August 16, 2016 12:37
Younger Korean consumers are notably less put off by Volkswagen's shameless cheating on emissions and other environmental tests than older ones.
The Korea Automobile Importers and Distributors Association on Monday said the number of new Volkswagens bought by Koreans in their 40s in the first half of this year fell 38.2 percent on-year.
Among customers in their 30s the number fell 36.1 percent, but among those in their 20s only 28.2 percent. Among people over 70, the number plunged 60.7 percent among people in their 50s and 60s 43 percent and 48.3 percent.
Much the same is true for affiliate Audi. Audi sales to Koreans in their 40s were unchanged in the first half, but to customers in their 30s and 20s they rose 3.9 percent and 9.1 percent. Among older people they fell.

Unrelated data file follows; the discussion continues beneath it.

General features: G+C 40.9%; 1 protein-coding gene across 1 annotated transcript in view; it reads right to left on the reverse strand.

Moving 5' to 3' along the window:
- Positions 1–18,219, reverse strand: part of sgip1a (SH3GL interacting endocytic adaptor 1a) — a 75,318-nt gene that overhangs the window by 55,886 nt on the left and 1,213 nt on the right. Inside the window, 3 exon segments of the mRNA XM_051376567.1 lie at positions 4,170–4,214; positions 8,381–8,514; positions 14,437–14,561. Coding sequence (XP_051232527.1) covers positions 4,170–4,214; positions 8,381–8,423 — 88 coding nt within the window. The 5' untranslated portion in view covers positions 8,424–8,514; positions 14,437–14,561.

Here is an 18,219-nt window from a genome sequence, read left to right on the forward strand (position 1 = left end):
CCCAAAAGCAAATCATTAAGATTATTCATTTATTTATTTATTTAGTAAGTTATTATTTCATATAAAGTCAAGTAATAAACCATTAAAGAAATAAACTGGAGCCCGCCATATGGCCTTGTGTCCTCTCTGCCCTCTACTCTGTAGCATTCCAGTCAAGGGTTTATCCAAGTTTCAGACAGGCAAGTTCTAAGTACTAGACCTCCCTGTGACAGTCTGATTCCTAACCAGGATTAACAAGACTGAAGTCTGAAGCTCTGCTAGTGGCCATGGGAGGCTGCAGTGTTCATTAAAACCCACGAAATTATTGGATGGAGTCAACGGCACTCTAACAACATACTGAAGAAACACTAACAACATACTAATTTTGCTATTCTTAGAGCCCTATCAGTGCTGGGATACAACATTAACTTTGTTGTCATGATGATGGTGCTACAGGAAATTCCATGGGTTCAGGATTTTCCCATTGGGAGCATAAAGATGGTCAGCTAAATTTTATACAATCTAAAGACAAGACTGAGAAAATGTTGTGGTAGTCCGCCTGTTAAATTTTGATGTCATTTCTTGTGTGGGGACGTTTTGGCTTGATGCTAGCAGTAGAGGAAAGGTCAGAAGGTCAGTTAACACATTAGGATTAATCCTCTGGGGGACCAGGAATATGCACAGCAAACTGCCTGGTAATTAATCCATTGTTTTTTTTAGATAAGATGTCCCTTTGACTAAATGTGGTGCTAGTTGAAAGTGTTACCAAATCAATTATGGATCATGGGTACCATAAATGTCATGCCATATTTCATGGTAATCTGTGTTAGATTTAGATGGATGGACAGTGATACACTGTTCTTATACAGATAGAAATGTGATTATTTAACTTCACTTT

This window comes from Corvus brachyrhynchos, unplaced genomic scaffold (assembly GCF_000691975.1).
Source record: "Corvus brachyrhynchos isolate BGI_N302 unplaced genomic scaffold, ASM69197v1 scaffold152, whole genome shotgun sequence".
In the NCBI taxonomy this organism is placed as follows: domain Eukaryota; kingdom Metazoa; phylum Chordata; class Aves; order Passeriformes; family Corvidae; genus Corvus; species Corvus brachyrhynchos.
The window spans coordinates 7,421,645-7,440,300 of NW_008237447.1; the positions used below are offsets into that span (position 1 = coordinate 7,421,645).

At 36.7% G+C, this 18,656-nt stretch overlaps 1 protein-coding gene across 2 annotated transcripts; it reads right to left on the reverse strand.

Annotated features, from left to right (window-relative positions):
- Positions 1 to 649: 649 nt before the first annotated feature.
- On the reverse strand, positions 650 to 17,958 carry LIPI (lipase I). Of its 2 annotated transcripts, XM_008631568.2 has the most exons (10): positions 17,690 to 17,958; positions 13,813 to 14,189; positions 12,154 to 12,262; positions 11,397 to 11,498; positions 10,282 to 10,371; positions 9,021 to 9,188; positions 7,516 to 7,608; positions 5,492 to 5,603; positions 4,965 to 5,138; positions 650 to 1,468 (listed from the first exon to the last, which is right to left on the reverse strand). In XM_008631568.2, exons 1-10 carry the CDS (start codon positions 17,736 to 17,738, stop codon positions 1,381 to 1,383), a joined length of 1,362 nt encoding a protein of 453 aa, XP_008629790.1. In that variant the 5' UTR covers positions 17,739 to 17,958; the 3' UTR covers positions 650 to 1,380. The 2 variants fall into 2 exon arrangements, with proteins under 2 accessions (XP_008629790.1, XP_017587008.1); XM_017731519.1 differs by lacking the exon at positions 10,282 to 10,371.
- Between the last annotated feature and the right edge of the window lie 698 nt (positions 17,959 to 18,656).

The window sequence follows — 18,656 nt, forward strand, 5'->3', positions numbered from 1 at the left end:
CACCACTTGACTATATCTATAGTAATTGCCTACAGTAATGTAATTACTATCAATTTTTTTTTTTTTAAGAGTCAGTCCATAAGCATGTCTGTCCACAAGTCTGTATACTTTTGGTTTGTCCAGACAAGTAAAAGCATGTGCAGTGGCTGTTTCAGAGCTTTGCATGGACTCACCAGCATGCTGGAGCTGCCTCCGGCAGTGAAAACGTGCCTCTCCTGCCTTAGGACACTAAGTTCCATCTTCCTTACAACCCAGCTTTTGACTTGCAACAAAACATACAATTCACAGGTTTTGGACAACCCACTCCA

Industry insiders say younger people found it hard to resist Volkswagen's aggressive discount campaigns.
The company offered up to W10 million off for cash purchases and 60-month, zero-interest financing (US$1=W1,105). As a result, Volkswagen saw sales rise 12.2 percent in March on-year despite the scandal.
Analysts say the reason is that older people think of their cars as assets and younger people as disposable consumer goods.
"Older Koreans seem to feel that the value of their assets will fall if the resale values of Volkswagen automobiles drop, while younger drivers feel they have more to gain from the immediate discounts," said Prof. Kim Pil-soo of Daelim University.
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